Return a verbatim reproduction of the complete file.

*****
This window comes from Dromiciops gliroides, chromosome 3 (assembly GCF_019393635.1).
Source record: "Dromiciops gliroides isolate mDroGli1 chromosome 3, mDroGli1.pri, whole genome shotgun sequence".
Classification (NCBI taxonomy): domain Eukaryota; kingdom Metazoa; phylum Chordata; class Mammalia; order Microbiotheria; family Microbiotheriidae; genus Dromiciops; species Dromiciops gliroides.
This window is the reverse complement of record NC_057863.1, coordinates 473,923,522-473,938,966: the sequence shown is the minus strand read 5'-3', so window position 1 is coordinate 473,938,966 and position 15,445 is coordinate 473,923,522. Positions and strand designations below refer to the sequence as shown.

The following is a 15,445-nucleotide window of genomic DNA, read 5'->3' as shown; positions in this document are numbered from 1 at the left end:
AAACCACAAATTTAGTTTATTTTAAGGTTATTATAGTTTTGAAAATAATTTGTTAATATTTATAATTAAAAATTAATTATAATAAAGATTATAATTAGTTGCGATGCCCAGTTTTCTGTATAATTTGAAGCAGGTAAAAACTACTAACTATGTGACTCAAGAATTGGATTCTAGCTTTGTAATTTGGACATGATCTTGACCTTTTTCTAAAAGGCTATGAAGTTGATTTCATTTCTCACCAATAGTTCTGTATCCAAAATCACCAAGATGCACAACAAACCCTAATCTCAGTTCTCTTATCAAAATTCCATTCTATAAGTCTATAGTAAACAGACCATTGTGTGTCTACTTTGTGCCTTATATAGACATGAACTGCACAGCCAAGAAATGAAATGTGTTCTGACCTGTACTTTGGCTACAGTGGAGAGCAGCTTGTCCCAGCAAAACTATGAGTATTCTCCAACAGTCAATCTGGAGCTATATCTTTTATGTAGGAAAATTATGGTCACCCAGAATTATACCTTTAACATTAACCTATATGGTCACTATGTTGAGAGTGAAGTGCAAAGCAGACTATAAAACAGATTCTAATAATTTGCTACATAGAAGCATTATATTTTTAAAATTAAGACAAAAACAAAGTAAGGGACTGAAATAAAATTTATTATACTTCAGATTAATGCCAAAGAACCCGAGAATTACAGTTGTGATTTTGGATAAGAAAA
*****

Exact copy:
This window comes from Dromiciops gliroides, chromosome 3 (assembly GCF_019393635.1).
Source record: "Dromiciops gliroides isolate mDroGli1 chromosome 3, mDroGli1.pri, whole genome shotgun sequence".
Classification (NCBI taxonomy): domain Eukaryota; kingdom Metazoa; phylum Chordata; class Mammalia; order Microbiotheria; family Microbiotheriidae; genus Dromiciops; species Dromiciops gliroides.
This window is the reverse complement of record NC_057863.1, coordinates 473,923,522-473,938,966: the sequence shown is the minus strand read 5'-3', so window position 1 is coordinate 473,938,966 and position 15,445 is coordinate 473,923,522. Positions and strand designations below refer to the sequence as shown.

The following is a 15,445-nucleotide window of genomic DNA, read 5'->3' as shown; positions in this document are numbered from 1 at the left end:
AAACCACAAATTTAGTTTATTTTAAGGTTATTATAGTTTTGAAAATAATTTGTTAATATTTATAATTAAAAATTAATTATAATAAAGATTATAATTAGTTGCGATGCCCAGTTTTCTGTATAATTTGAAGCAGGTAAAAACTACTAACTATGTGACTCAAGAATTGGATTCTAGCTTTGTAATTTGGACATGATCTTGACCTTTTTCTAAAAGGCTATGAAGTTGATTTCATTTCTCACCAATAGTTCTGTATCCAAAATCACCAAGATGCACAACAAACCCTAATCTCAGTTCTCTTATCAAAATTCCATTCTATAAGTCTATAGTAAACAGACCATTGTGTGTCTACTTTGTGCCTTATATAGACATGAACTGCACAGCCAAGAAATGAAATGTGTTCTGACCTGTACTTTGGCTACAGTGGAGAGCAGCTTGTCCCAGCAAAACTATGAGTATTCTCCAACAGTCAATCTGGAGCTATATCTTTTATGTAGGAAAATTATGGTCACCCAGAATTATACCTTTAACATTAACCTATATGGTCACTATGTTGAGAGTGAAGTGCAAAGCAGACTATAAAACAGATTCTAATAATTTGCTACATAGAAGCATTATATTTTTAAAATTAAGACAAAAACAAAGTAAGGGACTGAAATAAAATTTATTATACTTCAGATTAATGCCAAAGAACCCGAGAATTACAGTTGTGATTTTGGATAAGAAAA